Part B has control means 781 and 791 to provide the modulation, and these means receive the modulation signal information on the bus 70, which also provides the information to the control means 78 and 79 (C1; C2) of the pulse lengthening means in part A. According to this embodiment of the invention the parts A and B are connected in parallel, so that they have a common VCO 75 and predivider 76 in the VCO branch, and so that the VCO control voltage of part B is attenuated in the attenuator 742 by the coefficient G and then added to the VCO control voltage of part A. The reference frequency f_{o} is common for both parts A and B, and the frequency 712 supplied to both pulse lengthening means (72, 720, 77, 770 in part A; 721, 722, 772, 772 in part B) is denoted by the letter S. This frequency can be the reference frequency or the output frequency f_{x} of the loop. Both parts have control means C1, C2, CM1, CM2 for the control of the pulse lengthening means. The loop of both parts is thus in principle according to FIG. 5 or FIG. 6. Let the balanced state frequency in part A be f_{xA} and the balanced state frequency in part B be f_{xB}, calculated according to formula (1) or (14). We can show that in an arrangement according to FIG. 7 the balanced state frequency f_{x}, i.e. the output frequency of the synthesizer, is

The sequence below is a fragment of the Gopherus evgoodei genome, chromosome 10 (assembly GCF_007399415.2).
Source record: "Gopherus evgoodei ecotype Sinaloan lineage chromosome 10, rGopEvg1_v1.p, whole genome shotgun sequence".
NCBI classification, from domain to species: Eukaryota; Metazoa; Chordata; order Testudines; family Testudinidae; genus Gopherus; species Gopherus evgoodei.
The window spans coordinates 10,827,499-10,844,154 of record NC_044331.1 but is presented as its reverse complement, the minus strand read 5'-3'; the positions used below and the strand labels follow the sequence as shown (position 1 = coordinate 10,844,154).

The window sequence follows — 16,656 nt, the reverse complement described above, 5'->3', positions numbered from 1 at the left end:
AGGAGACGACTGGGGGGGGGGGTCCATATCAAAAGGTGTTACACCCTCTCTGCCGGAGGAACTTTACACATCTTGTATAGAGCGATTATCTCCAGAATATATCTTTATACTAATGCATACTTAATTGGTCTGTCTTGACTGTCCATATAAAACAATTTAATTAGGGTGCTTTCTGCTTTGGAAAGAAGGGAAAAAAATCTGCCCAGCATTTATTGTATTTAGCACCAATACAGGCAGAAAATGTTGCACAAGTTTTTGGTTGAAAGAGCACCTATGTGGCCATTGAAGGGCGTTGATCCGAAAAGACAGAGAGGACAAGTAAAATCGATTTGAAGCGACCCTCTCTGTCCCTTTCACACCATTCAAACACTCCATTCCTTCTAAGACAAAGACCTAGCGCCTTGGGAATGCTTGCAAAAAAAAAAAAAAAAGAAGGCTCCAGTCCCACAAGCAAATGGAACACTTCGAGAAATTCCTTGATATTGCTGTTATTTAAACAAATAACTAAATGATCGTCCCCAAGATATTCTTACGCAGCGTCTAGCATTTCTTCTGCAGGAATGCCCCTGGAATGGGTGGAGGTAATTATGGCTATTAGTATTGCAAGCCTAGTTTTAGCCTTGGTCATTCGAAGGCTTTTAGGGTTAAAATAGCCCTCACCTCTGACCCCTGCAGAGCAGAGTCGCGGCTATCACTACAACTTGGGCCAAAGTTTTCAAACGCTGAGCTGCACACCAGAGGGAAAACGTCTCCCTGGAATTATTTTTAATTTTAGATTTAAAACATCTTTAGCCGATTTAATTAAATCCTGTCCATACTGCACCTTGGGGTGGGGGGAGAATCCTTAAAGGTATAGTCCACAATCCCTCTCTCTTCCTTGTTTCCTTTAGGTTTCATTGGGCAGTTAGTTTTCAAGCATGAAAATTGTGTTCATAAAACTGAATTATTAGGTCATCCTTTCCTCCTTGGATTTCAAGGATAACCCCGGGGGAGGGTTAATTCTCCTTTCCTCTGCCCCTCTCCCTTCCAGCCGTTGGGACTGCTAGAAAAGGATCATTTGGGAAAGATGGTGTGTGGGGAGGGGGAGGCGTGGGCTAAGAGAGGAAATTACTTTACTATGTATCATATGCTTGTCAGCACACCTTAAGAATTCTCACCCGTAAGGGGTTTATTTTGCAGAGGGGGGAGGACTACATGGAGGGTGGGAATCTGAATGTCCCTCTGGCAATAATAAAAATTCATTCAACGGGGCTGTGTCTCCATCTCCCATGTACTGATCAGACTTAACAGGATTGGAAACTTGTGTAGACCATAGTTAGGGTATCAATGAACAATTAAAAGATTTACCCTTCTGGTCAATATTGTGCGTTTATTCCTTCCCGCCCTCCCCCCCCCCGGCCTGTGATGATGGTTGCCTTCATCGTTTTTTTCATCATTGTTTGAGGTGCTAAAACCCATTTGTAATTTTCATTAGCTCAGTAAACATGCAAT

f_{x}=f_{xA}+(f_{xB}-f_{xA})G (16)

Here we can see that the deviation of the frequency programmed in the part B compared with the frequency of part A appears in the output frequency divided by G, and correspondingly it is possible to perform the modulation in part B so that it is a multiple of G, and thus we obtained a very good accuracy for the modulation of both the frequency and the phase. Further the parts A and B of FIG. 7 can have different filter functions F1 and F2, corresponding to the need that the proper carrier is changed in part A in accordance with the telephone's transmit channel only at certain time intervals and by frequency steps of a certain size, whereas the modulation in part B is continuous and its rate of change can be high. Thus the loop of part A can be slow and have a very low noise, whereas the loop of part B must be very fast in order to keep it locked during the whole modulation performance. This imposes different requirements on the loop filters. The required integration in the PLL loop is performed after the addition, as a part of the means 710.